Mortal Kombat Reviews
One of the main reasons why the movie works so well is because it looks and feels like the video game. It's largely an adaptation of the first MK game with some characters and elements from Mortal Kombat II. The plot resembles Enter the Dragon, but with a Fantasy twist, which is suiting since the game was very much just that.
Much like any good fighting game or Action movie, the plot serves as a backdrop for the cool characters and nonstop Action. The fight scenes are well done and have more of a Hong Kong flavor rarely seen in big budget American films prior. They also managed to incorporate the special moves from the game (Liu Kang's bicycle kick, Sub-Zero's freeze, Sonya's leg grab, etc.) in a way that comes off as believable and exciting. For me, the standout fight scenes in the movie are Johnny Cage vs. Scorpion and Liu Kang vs. Reptile.
The characters all look and act like how you would expect, and the cast do a pretty good job. Robin Shou (Liu Kang) and Linden Ashby (Johnny Cage) are likable heroes while Christopher Lambert (Raiden) and Cary-Hiroyuki Tagawa (Shang Tsung) steal the show.
Visually, the movie is great. The production design and photography have a stylish comic book look to it with its use of lighting, set designs and camera angles, which perfectly mirrors the game's atmosphere. However, the special FX tend to be more of a mixed bag. Some great FX work like Goro, but some bad ones too like Reptile's lizard form (which is painfully obvious CGI).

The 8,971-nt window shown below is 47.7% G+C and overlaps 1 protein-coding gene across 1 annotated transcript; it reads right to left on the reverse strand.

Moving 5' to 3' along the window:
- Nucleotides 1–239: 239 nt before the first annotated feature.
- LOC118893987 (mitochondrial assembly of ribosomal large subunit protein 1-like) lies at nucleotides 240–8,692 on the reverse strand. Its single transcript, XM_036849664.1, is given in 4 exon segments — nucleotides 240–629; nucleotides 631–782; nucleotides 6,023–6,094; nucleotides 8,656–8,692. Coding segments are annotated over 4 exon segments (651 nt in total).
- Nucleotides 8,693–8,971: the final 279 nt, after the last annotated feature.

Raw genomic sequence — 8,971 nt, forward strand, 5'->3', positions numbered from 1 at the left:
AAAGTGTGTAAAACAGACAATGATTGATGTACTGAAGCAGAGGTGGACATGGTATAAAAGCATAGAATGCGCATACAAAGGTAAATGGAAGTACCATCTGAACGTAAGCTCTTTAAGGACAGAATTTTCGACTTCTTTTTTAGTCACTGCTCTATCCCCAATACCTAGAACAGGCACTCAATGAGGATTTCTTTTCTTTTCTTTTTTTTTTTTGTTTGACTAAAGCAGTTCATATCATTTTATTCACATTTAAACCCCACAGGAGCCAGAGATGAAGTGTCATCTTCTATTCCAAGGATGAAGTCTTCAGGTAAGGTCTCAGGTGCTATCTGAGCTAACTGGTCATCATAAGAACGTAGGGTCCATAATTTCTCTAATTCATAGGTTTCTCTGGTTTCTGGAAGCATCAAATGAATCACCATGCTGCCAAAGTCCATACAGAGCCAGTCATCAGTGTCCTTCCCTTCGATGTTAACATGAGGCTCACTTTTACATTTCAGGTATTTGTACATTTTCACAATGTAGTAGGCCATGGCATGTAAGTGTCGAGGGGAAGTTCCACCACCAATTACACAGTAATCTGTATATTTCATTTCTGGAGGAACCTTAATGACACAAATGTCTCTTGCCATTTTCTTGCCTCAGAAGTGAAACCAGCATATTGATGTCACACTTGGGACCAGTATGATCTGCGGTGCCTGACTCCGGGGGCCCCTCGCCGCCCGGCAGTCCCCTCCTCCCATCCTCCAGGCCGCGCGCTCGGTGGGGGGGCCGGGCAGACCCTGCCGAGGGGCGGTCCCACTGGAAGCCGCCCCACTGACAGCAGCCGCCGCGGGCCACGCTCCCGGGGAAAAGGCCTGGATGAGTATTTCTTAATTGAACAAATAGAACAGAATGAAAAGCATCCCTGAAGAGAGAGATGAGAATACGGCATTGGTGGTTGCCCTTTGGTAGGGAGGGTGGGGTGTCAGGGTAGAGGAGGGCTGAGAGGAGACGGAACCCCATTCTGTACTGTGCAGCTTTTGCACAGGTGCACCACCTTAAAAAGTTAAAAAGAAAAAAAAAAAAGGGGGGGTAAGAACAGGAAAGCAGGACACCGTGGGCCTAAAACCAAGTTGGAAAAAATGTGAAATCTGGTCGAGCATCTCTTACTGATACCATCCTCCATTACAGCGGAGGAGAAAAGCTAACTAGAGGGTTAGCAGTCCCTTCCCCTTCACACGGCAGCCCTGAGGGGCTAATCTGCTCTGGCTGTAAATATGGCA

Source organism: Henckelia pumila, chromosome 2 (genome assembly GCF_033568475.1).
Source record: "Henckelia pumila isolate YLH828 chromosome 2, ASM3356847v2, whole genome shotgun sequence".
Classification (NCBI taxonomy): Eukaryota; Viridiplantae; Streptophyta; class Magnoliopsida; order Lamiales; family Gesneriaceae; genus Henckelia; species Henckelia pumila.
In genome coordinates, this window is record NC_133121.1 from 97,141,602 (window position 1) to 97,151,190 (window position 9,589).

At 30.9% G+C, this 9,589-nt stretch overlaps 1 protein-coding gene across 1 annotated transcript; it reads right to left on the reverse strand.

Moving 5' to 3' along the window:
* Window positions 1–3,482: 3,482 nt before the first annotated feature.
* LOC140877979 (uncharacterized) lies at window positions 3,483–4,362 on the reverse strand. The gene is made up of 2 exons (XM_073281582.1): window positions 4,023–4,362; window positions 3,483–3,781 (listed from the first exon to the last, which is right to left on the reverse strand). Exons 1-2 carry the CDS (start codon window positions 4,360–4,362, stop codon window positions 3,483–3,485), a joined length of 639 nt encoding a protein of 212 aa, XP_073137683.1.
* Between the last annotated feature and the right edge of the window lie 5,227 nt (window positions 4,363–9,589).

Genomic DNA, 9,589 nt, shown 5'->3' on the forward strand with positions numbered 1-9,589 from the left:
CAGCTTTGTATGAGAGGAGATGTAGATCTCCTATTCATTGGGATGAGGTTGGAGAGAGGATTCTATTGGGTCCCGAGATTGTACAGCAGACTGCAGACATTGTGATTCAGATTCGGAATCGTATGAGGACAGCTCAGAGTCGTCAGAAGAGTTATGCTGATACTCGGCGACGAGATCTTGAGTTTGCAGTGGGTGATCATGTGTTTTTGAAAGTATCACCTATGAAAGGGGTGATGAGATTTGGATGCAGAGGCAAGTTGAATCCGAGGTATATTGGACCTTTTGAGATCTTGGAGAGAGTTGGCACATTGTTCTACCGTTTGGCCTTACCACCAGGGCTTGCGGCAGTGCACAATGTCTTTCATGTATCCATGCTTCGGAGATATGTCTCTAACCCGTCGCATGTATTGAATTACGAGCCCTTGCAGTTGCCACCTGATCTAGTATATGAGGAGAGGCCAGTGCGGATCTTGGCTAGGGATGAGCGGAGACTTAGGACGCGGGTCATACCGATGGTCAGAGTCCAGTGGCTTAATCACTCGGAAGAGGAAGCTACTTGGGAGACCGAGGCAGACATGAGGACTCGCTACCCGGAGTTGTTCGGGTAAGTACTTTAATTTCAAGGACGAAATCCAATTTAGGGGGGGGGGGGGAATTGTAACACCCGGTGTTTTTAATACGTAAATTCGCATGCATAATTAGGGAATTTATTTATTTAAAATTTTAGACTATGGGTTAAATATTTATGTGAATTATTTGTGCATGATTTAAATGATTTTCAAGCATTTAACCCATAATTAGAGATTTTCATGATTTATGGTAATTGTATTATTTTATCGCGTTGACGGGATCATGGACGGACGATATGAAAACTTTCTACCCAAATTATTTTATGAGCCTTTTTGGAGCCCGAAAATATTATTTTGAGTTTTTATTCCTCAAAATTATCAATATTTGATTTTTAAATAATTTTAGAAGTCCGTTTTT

Of course, I can't mention this movie without talking about the soundtrack. Not only do you have the super addicting and catchy Mortal Kombat theme song, but you also have some great songs from Techno and Metal bands such as KMFDM and Orbital. George S. Clinton's score is also very effective.
Sure, Mortal Kombat may not be Oscar material, but it never intended to be such a thing and it knows exactly what it is.
One of the main reasons why the film works is because it actually manages to adapt the basic premise of the original video game while expanding on it to fit in a 90 minute movie.
The plot moves at a brisk pace, and serves as a backdrop for what fans expect from a fighting game movie, which are the cool characters and nonstop Martial Arts action.
As for the fight scenes themselves, they are very well done, and incorporate several of the basic and special moves from the game in a way that is effective, and not gimmicky. The standout fights are Liu Kang vs. Reptile and Johnny Cage vs. Scorpion.
The casting is spot-on as the actors look and act identical to their game counterparts. Robin Shou portrays Liu Kang as a likable hero, and is very convincing on-screen. Cary-Hiroyuki Tagawa as Shang Tsung is also a very entertaining villain.
You have some stylish visuals in the movie, plus an awesome soundtrack complete with one of the greatest movie theme songs of all time (at least in my opinion).
Now whether you agree with me or not on this movie, you have to admit, it's miles better than the likes of Street Fighter and Super Mario Bros.